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Brexit According to the UK Supreme Court: the Miller Judgment

Federico Fabbrini
Comment no. 100 - 27 January 2017  

On 24 January 2017, the Supreme Court of the United Kingdom (UK) delivered a major judgment deciding the process that the UK must follow to withdraw from the European Union (EU). As is well known, on 23 June 2016 the British people voted 52% to 48% in favor of leaving the EU – precipitating one of the most dramatic constitutional crisis the UK had ever faced. Following resignation of David Cameron, and the formation of a government led by Theresa May, the new Prime Minister committed to carry out the will of the British people. Yet, if her predecessor had miscalculated electoral politics, she failed to anticipate constitutional constraints. While the government planned to autonomously trigger Article 50 TEU – the provision which regulates withdrawal of a member state from the EU – litigation started on the need to obtain parliamentary approval before doing so. In November 2016, the High Court of England and Wales ruled that the government could not invoke its royal prerogatives to notify Article 50 TEU, since the effect of that decision would be to ultimately deprive UK citizens of EU rights originally attributed to them by Parliament per the approval of the European Communities Act 1972 (ECA 1972) which gave effect to UK membership to the EU. In a separate case in Northern Ireland, instead, the High Court rejected the argument that the devolved legislatures had to give their consent to UK withdrawal from the EU, and while emphasizing the importance of the Good Friday agreement between the UK and Ireland, it denied that the people of Northern Ireland had to approve withdrawal by majority because of the special status of the region.

Cases were consolidated on appeal and heard by the newly established Supreme Court of the UK. In Miller, the Supreme Court ruled 8 to 3 that the government could not trigger Article 50 TEU without parliamentary legislation, but it unanimously held that consent by the devolved legislatures was not needed. The UK Supreme Court summarized the constitutional background to the dispute, and emphasized how “Parliamentary sovereignty is a fundamental principle of the UK constitution.” The Court clarified that “[t]he Royal prerogative encompasses the residue of powers which remain vested in the Crown, and they are exercisable by ministers, provided that the exercise is consistent with Parliamentary legislation.” According to the Court, however, while the UK government enjoyed prerogative powers in foreign affairs, because of the principle of dualism only Parliament could give domestic effect to treaties within the UK. As the Court explained, the ECA 1972 represented an act of “constitutional character” since it served as the “conduit pipe” to incorporate within UK law all EU law – a body of norms with direct effect and supremacy over all other sources of UK law. The Supreme Court thus affirmed the High Court judgment that an act of the executive could not displace rights and privileges accorded to UK citizens by an act of Parliament, when the latter enacted the ECA 1972.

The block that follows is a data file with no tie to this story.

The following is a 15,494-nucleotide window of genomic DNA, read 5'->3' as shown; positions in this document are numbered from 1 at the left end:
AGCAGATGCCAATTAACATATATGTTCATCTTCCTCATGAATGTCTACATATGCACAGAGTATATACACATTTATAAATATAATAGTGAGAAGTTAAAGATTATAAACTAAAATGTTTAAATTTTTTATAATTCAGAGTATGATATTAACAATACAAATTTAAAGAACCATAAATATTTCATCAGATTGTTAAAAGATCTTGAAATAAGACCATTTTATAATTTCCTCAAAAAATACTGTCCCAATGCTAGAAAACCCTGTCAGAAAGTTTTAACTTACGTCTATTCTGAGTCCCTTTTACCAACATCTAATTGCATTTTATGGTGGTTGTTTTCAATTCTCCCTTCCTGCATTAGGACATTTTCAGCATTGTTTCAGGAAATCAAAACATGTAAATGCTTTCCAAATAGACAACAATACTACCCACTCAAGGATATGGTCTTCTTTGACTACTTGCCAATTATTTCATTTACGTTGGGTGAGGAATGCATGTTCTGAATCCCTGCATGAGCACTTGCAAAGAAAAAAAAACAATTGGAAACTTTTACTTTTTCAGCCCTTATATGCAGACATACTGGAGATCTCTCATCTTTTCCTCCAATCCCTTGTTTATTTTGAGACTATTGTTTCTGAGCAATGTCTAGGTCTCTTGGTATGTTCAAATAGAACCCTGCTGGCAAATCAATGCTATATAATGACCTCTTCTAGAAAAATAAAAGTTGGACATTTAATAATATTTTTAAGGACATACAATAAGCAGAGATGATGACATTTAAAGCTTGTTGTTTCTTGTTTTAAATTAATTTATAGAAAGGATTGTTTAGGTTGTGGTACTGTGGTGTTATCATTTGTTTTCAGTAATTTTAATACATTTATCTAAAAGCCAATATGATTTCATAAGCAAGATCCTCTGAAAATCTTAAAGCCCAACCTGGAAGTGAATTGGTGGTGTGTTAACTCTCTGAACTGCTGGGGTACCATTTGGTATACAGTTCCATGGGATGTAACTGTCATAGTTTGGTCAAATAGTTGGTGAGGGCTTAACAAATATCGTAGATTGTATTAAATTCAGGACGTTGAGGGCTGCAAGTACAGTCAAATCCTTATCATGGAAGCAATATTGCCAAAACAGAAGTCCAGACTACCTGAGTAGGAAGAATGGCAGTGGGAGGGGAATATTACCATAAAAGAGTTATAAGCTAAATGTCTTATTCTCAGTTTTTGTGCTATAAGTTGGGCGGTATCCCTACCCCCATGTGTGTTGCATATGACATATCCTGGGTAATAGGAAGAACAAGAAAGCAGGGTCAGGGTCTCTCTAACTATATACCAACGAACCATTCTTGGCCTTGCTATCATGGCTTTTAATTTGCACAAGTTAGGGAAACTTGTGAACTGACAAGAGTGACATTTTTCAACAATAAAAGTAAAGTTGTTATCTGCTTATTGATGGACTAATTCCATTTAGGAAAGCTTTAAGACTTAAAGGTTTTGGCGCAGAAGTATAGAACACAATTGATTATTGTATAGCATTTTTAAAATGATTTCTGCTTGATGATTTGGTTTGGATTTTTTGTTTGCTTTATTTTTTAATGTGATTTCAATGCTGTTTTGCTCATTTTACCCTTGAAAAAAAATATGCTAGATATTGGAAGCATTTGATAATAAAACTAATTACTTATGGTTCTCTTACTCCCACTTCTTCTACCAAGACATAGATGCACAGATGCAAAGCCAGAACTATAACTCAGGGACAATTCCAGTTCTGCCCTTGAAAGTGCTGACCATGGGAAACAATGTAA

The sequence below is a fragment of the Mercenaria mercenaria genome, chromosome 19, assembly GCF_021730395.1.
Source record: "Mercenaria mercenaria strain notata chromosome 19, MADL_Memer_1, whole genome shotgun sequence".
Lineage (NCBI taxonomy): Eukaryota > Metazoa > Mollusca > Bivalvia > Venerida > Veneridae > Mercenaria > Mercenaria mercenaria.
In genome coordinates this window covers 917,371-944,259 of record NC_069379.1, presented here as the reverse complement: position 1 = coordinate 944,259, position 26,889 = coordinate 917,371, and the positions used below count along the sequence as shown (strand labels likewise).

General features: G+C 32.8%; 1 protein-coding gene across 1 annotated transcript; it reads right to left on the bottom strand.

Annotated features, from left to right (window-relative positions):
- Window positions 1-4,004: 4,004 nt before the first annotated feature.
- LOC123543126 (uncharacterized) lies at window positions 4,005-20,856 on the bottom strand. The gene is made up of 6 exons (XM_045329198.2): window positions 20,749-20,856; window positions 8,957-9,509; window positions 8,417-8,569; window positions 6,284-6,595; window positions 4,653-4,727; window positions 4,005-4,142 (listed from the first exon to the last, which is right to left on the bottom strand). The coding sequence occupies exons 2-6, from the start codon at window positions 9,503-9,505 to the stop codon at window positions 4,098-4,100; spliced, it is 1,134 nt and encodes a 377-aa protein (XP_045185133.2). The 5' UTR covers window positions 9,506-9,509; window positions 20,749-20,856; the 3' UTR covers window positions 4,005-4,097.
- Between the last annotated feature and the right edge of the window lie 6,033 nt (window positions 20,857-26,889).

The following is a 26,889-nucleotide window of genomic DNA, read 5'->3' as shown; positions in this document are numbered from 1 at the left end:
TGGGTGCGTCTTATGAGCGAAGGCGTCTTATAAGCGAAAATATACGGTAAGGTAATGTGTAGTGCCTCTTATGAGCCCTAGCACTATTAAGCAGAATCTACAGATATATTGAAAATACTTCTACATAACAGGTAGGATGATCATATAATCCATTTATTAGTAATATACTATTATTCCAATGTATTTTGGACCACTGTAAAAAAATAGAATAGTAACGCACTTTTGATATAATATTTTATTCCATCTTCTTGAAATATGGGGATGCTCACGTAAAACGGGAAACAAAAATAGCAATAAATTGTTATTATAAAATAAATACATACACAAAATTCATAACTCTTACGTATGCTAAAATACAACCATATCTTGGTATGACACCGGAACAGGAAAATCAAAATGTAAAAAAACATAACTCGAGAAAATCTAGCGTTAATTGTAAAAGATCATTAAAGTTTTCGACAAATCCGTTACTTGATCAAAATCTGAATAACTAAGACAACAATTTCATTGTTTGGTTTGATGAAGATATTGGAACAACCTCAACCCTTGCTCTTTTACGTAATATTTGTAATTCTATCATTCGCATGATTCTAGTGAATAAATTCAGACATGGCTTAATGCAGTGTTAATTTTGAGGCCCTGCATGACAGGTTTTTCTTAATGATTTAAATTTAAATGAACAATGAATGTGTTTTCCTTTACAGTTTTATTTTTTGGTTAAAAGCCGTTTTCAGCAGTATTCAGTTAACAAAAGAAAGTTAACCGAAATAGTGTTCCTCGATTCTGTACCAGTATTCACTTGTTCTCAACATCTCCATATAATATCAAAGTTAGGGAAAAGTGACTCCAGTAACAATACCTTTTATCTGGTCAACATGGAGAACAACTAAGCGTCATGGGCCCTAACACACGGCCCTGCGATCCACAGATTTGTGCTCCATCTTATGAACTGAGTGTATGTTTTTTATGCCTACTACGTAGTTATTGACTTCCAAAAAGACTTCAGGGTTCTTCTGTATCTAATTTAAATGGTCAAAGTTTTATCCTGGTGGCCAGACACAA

According to the majority of the Supreme Court, neither ECA 1972 nor subsequent legislation justified the government’s view that it could notify withdrawal from the EU without parliamentary approval. As the Court stated, “by the 1972 Act, Parliament endorsed and gave effect to the [UK]’s membership of [the EU] in a way which is inconsistent with the future exercise by ministers of any prerogative power to withdraw from such Treaties.” In fact, “a complete withdrawal [...] will constitute as significant a constitutional change as that which occurred when EU law was first incorporated in domestic law by the 1972 Act. [...] It would be inconsistent with long-standing and fundamental principle for such a far-reaching change to the UK constitutional arrangements to be brought about by ministerial decision or ministerial action alone. All the more so when the source in question was brought into existence by Parliament through primary legislation, which gave that source an overriding supremacy in the hierarchy of domestic law sources.” Moreover, the Court rejected the view that subsequent legislation – and notably the EU Referendum Act 2015 – could have endowed the government with a royal prerogative it did not possess when ECA 1972 was enacted. As the Court pointed out, “[w]here, as in this case, implementation of a referendum result requires a change in the law of the land, and statute has not provided for that change, the change in the law must be made in the only way in which the UK constitution permits, namely through Parliamentary legislation.”